Beastmaster, man oh man. I had no idea what I had. Critics may moan and groan that it's no Citizen Kane or even Conan the Barbarian, but it's my 'Citizen Conan'. I love every part of this film. My dad would put a blanket or sheet around his body and pretended to be those bat-like body devourers. I do that to my kids now.
Think about playtime, did you create games or imaginary worlds as a child? If so, please describe an important original game or play world you enjoyed.Nathan: I remember creating a post apocalyptic world for Lego that was ruled by an evil wizard who commanded an army of sand zombies and it was our quest to find magic and super science relics that would bring him down. We had a caravan of Mad Max-style vehicles lead by a giant pirate ship on wheels with mini guns, cannons, and missiles. We would scavenge dungeons and spaceships to find the relics. We used everything from wooden blocks to Star Wars play sets for props.
As a child how did you feel about how you fit in with the rest of the world or community or friends? Like, were you very social or did you prefer spending time alone? Your environment, was it rural or urban? Were siblings a big part of your playtime? Did adults interact with you in game play, and if so was it structured play (sports, scouting, clubs, etc.) or free form?
Nathan: I grew up in a suburb of St. Louis, MO. I would describe myself as an outgoing weirdo, this was doubly so as a child. I remember the first day at school drawing dragons and spaceship on a Thriller cover of a trapper keeper (a kind of notebook - ed.) and thinking, “this is the best Thriller cover ever!” And some other kids making fun of my wild Imagination. I would always draw a crowd, those usually without one. I like Journey and Michael Jackson so the punk thrasher skaters thought I'm a poser even though I also love Bad Brains and Black Flag. The hard core ‘name the group’ thought I was a sell out to one thing or another. Like I said earlier, my brother and cousin were really close and we played most days. We all joined Boy Scouts and that's where I was introduced to RPGs and I've been hooked since.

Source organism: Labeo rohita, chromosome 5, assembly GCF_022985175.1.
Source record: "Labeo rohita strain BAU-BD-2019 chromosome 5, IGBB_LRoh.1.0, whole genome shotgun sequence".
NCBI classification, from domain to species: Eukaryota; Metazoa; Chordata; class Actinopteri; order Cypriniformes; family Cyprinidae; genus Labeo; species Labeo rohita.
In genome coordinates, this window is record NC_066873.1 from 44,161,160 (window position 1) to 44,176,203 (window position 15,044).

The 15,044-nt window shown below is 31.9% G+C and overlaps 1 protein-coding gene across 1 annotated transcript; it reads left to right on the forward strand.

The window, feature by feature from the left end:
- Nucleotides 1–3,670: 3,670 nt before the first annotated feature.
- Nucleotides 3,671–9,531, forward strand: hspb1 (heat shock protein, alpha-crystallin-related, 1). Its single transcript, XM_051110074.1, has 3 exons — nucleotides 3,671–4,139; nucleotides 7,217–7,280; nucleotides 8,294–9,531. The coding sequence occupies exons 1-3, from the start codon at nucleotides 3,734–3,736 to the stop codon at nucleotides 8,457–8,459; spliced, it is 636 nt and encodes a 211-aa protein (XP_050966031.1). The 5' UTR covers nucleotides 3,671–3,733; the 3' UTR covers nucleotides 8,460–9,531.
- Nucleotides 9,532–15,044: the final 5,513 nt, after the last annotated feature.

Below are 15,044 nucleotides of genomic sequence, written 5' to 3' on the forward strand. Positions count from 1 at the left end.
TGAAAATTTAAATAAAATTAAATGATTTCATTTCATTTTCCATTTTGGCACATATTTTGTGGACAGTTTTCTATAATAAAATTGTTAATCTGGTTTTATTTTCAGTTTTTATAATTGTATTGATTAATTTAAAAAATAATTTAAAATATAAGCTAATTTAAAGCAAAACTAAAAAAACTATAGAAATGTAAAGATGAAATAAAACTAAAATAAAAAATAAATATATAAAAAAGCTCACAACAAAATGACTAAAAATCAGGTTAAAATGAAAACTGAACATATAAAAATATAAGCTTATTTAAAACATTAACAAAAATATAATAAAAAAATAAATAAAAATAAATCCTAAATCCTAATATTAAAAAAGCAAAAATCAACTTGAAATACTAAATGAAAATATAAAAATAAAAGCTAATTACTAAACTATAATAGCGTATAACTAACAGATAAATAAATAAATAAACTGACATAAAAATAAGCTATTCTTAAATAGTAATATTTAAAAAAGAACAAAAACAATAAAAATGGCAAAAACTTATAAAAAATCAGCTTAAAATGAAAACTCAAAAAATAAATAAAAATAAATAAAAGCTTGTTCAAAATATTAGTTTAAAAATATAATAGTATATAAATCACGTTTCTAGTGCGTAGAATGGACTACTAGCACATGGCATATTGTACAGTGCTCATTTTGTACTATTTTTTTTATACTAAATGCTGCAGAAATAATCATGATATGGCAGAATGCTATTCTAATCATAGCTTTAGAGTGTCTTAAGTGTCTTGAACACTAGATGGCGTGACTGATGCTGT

Playtime Impact on Adult Games
Do you have any thoughts about any aspects of your childhood playtime that might have influenced your passion for RPGs? Have you ever intentionally incorporated memories of childhood playtime into game work you have created as an adult?
Nathan: My wife jokingly, but in all seriousness, says I'm the oldest kid she knows. I think freedom to make mistakes and fail with little lasting impact is one of the best parts about play or pretend. I can make decisions that have little to no consequence. I love to have my players make choices, hard choices that will not affect them or any other part of their life. It may have lasting memories that could help them solve a problem in “real life” though.
I've said it before, but Lego has definitely shaped how I think of games and how I love to hack systems, adding to and subtracting from them.
I have incorporated a metric ton of ideas that I've had as a prepubescent adolescent into almost all of my games. I've used the sand zombies I talked about earlier in several lots of games.
Desert Island Media
Nathan: This Is gonna be hard....
Big trouble in Little China
Star Wars trilogy
R.E Howard - Conan Anthology
Jack Vance - Dying Earth Anthology
Stephen King - Dark Tower series
Herbie Hancock - Maiden Voyage or Blue Note Anthology
Thundar the Barbarian
Rogue Comet Games: http://roguecomet.com/
Wanton Witness by Nathan: http://www.drivethrurpg.com/product/158269/Planetary-Transmission-Issue-2
100 Occupations for Black Powder, Black Magic: